As I was preparing dinner Friday afternoon, I thought of George Washington Carver.
Carver, you may recall, was a brilliant scientist with humble beginnings. Born into slavery in Missouri in 1864, he obtained a college education despite the prodigious roadblocks African-Americans faced in the Reconstruction era South. Carver found his intellectual home when, in the closing years of the nineteenth century, he received an invitation to join the faculty of Tuskeegee Normal and Industrial Institute from its founder, Booker T. Washington. Signing on as head of the Agriculture Department, he would remain at Tuskeegee for for the rest of his life, an achievement-packed career lasting 47 years.
An accomplished agronomist, Carver created over 200 recipes using peanuts. While some 105 of these were for various foodstuffs, the rest were for non-food applications such as cosmetics, coatings, plastics, fuels, and even explosives. Yes, if you wanted to make a bomb from commonly available agricultural materials, George Washington Carver could show you how to make nitroglycerin out of peanuts.
But it was when Carver turned his attention to the sweet potato that he really came into his own.
Ipomoea batatas – the humble sweet potato – grew profusely in the South, but for years had been considered a weed, its warty orange-fleshed tubers a “clownish lampoon of a proper potato,” according to Mark Twain. Carver, however, saw a cornucopia of commercial possibilities in the garish vegetable. In his nearly five decades at Tuskeegee, he developed 117,432 different products – dyestuffs, explosives, fertilizers, medications, preservatives, construction materials, hair replacements, medical prosthetics, and many, many more – all from the sweet potato. The ocarina, a musical instrument that vaguely resembles a sweet potato (and which is in fact commonly referred to as such) experienced a nationwide surge in popularity thanks to Carver’s having played it in the Tuskeegee All-Star Jug Band. In 1940, shortly after Einstein sent his famous letter to President Franklin Delano Roosevelt, Carver was the first to see the potential of the sweet potato as a source of inexpensive, clean atomic power; years later, the Navy would name its first sweet potato-powered submarine the “George Washington” in his honor. Today, a life-size statue of George Washington Carver, sculpted entirely from a single, enormous mutated sweet potato, stands at the front gate of the former Tuskeegee Normal and Industrial Institute – now Tuskeegee University.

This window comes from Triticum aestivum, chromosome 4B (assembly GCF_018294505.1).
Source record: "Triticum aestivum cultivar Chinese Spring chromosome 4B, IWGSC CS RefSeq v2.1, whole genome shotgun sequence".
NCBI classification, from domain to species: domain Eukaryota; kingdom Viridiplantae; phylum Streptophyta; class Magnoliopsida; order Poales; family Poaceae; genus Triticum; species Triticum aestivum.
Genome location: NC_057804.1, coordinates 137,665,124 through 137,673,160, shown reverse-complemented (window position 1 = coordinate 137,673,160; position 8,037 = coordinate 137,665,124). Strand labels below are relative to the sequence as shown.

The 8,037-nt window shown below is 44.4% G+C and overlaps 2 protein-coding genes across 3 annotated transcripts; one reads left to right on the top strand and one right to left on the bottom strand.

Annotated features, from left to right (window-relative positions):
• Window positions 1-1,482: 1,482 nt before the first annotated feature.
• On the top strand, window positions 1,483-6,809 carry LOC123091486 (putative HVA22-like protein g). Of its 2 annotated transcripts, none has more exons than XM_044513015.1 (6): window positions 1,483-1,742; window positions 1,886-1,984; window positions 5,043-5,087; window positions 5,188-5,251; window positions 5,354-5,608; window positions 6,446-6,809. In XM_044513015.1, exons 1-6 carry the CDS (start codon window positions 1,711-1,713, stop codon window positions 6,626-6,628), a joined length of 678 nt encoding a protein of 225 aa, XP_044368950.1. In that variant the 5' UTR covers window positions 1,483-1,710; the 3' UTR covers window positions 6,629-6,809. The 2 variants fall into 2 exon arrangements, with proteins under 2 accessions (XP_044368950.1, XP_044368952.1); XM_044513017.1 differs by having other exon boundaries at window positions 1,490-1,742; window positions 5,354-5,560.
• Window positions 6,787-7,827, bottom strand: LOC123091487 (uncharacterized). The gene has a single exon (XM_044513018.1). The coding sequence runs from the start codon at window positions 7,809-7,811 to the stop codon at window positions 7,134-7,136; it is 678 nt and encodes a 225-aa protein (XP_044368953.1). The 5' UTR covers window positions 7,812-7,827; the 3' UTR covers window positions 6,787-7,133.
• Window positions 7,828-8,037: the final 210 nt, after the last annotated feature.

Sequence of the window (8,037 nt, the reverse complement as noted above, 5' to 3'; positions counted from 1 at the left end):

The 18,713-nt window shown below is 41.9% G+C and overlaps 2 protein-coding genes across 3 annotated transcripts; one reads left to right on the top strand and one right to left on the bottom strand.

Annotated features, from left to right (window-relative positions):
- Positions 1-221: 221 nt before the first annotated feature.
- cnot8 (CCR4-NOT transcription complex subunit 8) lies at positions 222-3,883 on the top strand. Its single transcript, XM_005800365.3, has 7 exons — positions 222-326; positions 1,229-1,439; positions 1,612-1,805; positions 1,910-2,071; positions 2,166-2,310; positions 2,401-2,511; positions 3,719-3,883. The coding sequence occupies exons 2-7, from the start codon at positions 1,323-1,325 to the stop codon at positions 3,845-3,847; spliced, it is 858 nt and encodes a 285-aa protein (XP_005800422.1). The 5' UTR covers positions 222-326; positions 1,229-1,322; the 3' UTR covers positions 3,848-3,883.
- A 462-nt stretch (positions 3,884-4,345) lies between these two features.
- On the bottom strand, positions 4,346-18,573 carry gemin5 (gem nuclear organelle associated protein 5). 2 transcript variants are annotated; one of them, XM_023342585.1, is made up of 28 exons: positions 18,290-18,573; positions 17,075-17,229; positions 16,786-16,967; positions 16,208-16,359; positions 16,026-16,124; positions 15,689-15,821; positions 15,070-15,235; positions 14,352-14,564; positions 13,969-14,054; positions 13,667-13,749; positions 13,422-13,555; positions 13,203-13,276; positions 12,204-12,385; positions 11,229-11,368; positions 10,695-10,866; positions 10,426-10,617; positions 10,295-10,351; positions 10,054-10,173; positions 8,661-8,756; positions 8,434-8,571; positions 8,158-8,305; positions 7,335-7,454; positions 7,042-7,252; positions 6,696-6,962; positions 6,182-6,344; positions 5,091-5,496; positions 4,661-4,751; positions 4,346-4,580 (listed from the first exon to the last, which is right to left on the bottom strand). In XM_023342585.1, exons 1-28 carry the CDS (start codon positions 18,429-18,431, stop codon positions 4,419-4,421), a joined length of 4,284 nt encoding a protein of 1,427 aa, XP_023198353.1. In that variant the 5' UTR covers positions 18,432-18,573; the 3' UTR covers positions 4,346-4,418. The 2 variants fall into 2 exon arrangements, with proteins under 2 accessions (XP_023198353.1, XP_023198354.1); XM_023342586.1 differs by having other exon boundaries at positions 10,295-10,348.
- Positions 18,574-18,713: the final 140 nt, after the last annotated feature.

And yet nobody was more surprised than Carver to discover that, in addition to all of these life-enhancing uses, the sweet potato was actually edible.
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Yes, indeed: The sweet potato is eminently edible. And you don’t need a lot of sugar and marshmallows with which to festoon it, Thanksgiving dishes aside. Simply scrub your sweet potatoes well, rub down the exteriors with kosher salt, and bake in a 350-400°F oven until tender. A dab of butter is all you need. Or try a squeeze of lime and a scattering of chopped cilantro if you want to be exotic.
I thought of George Washington Carver – amazingly enough, the man never actually ate a sweet potato – as I was preparing a side dish, a purée of sweet potatoes and roasted garlic.
Yes, you heard that right. Sweet potatoes and roasted garlic. It’s a recipe I adapted from Chez Panisse Vegetables, a 1996 book by Alice Waters, one of the pioneers of the local/organic food movement. I’ve long had a deep respect for Chez Panisse, where She Who Must Be Obeyed and I had a memorable dinner one spring evening back in 1984. [The restaurant’s name is not, by the way, pronounced “Cheese Penis,” but, rather, should be pronounced to rhyme with “clay valise.” Don’t ask me how I found this out.]
The recipe calls for two pounds each of sweet potatoes and russet (baking) potatoes; a head of garlic, 1-2 cups of hot milk, and extra-virgin olive oil. (Having no russet potatoes on hand, I simply used sweet potatoes.) You take the head of garlic and slice the top off, drizzle it with olive oil, and wrap it in aluminum foil, then roast at 425°F for 30 minutes or so until nice and soft. The roasted cloves, aromatic and mellow, will pop right out with a little gentle pressure; reserve these. Peel and quarter the potatoes, sprinkle with a teaspoon of kosher salt, then steam them for 20 minutes or until tender. Run them (along with the reserved garlic cloves) through a food mill or ricer, then add 1-2 cups of hot milk to moisten them up. Add a splash of extra-virgin olive oil, a little freshly-ground black pepper, and you’re good to go.
This is one of those dishes that combines ingredients that you don’t expect to work well together to reveal multilayered, complex flavors. I was astonished at how good it was. Try it, and be astonished too! Ol’ George would be proud.